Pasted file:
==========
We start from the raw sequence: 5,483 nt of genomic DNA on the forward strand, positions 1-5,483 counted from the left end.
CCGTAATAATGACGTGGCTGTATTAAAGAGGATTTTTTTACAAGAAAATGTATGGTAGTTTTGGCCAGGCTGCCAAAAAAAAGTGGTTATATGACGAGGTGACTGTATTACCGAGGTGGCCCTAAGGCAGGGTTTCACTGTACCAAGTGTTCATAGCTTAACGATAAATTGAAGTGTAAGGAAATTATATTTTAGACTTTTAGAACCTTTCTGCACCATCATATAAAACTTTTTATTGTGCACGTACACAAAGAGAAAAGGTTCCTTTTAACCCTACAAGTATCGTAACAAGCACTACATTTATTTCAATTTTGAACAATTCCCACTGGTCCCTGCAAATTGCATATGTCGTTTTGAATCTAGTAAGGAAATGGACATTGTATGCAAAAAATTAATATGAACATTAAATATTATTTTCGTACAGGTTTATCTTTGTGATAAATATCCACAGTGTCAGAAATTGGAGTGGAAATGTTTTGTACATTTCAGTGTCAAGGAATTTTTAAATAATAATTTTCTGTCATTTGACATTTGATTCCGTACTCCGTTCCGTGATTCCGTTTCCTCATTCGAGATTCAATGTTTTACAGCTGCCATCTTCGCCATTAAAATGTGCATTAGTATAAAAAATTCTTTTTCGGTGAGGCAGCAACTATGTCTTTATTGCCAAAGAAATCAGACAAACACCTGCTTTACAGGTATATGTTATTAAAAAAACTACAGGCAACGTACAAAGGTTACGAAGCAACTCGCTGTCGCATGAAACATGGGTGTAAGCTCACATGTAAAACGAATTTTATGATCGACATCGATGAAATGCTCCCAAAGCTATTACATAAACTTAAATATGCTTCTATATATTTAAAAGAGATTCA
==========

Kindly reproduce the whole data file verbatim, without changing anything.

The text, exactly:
We start from the raw sequence: 5,483 nt of genomic DNA on the forward strand, positions 1-5,483 counted from the left end.
CCGTAATAATGACGTGGCTGTATTAAAGAGGATTTTTTTACAAGAAAATGTATGGTAGTTTTGGCCAGGCTGCCAAAAAAAAGTGGTTATATGACGAGGTGACTGTATTACCGAGGTGGCCCTAAGGCAGGGTTTCACTGTACCAAGTGTTCATAGCTTAACGATAAATTGAAGTGTAAGGAAATTATATTTTAGACTTTTAGAACCTTTCTGCACCATCATATAAAACTTTTTATTGTGCACGTACACAAAGAGAAAAGGTTCCTTTTAACCCTACAAGTATCGTAACAAGCACTACATTTATTTCAATTTTGAACAATTCCCACTGGTCCCTGCAAATTGCATATGTCGTTTTGAATCTAGTAAGGAAATGGACATTGTATGCAAAAAATTAATATGAACATTAAATATTATTTTCGTACAGGTTTATCTTTGTGATAAATATCCACAGTGTCAGAAATTGGAGTGGAAATGTTTTGTACATTTCAGTGTCAAGGAATTTTTAAATAATAATTTTCTGTCATTTGACATTTGATTCCGTACTCCGTTCCGTGATTCCGTTTCCTCATTCGAGATTCAATGTTTTACAGCTGCCATCTTCGCCATTAAAATGTGCATTAGTATAAAAAATTCTTTTTCGGTGAGGCAGCAACTATGTCTTTATTGCCAAAGAAATCAGACAAACACCTGCTTTACAGGTATATGTTATTAAAAAAACTACAGGCAACGTACAAAGGTTACGAAGCAACTCGCTGTCGCATGAAACATGGGTGTAAGCTCACATGTAAAACGAATTTTATGATCGACATCGATGAAATGCTCCCAAAGCTATTACATAAACTTAAATATGCTTCTATATATTTAAAAGAGATTCA